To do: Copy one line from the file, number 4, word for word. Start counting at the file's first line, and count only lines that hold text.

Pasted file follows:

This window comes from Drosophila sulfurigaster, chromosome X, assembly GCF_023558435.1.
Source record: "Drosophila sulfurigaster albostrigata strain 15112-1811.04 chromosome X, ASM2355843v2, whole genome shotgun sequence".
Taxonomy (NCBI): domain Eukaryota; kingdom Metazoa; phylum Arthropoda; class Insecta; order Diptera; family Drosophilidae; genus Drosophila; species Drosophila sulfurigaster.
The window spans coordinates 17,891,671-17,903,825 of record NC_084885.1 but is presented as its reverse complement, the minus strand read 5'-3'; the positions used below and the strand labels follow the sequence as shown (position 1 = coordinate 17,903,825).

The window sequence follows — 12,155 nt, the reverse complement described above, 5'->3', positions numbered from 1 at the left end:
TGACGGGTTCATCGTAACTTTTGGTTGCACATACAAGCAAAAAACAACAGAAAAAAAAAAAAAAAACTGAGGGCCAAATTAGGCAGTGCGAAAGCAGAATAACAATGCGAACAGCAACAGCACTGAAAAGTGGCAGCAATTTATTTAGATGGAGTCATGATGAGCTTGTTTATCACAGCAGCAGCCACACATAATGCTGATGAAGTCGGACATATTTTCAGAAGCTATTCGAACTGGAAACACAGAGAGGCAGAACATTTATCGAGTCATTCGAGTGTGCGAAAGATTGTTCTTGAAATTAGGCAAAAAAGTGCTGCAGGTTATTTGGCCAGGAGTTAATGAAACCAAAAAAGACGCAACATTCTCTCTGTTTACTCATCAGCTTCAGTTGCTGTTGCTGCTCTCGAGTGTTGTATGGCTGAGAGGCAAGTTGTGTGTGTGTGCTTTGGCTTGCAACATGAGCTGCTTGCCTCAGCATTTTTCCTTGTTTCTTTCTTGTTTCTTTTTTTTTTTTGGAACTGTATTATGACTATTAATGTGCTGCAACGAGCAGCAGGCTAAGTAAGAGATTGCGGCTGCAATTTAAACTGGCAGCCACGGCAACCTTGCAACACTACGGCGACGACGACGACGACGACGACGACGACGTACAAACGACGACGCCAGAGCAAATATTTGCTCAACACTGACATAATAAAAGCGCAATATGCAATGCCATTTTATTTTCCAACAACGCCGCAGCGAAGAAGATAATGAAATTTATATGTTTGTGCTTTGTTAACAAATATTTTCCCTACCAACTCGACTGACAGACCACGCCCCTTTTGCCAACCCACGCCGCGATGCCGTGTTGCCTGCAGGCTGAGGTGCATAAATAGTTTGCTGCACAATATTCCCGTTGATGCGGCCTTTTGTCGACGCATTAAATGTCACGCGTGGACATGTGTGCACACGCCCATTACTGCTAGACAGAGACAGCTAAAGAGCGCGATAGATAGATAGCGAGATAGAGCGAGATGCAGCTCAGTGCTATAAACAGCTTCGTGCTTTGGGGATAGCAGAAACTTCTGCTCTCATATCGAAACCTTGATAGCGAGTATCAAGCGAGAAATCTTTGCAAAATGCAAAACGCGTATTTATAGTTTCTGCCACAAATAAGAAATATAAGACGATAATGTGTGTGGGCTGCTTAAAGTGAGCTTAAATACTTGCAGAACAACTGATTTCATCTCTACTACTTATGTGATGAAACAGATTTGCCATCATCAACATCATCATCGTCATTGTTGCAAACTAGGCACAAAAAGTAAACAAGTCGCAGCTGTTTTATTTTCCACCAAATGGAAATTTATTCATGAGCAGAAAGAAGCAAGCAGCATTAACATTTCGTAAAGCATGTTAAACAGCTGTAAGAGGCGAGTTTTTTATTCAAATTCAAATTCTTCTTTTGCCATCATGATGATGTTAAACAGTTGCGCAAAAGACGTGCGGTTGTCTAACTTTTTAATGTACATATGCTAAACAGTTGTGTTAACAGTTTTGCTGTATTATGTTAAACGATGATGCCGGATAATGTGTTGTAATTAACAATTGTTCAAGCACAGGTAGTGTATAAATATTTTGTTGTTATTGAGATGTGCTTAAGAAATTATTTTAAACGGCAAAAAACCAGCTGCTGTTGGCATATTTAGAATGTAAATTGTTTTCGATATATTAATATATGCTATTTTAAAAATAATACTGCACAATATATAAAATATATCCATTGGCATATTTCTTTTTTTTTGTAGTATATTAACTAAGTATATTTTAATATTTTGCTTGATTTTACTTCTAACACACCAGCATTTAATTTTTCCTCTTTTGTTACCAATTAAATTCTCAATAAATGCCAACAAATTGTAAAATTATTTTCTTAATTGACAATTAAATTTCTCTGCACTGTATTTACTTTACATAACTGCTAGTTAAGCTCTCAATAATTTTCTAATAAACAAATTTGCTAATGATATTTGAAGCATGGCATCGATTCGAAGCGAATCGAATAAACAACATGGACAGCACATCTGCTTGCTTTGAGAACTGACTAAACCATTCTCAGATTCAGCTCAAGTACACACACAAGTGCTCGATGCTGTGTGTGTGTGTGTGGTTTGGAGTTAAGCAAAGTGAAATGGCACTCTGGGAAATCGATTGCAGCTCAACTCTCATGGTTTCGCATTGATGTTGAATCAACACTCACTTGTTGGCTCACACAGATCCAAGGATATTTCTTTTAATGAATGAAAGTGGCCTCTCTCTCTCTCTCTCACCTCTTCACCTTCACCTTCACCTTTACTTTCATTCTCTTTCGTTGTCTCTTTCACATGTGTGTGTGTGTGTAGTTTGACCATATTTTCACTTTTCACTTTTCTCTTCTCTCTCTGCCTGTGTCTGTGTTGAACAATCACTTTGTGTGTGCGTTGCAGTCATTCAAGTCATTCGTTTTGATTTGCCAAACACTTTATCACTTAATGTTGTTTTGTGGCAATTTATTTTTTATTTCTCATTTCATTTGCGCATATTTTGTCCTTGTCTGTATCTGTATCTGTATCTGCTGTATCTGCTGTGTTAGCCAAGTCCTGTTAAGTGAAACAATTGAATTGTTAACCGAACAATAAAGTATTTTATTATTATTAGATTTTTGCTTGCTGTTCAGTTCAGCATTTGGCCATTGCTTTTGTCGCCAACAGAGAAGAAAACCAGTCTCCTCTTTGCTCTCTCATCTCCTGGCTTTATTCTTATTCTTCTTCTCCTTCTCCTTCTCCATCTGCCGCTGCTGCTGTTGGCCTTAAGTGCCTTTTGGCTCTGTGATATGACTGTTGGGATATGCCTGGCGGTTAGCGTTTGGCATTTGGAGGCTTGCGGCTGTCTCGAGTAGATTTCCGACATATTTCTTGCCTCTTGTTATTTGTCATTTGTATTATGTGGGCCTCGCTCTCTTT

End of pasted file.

The window spans coordinates 17,891,671-17,903,825 of record NC_084885.1 but is presented as its reverse complement, the minus strand read 5'-3'; the positions used below and the strand labels follow the sequence as shown (position 1 = coordinate 17,903,825).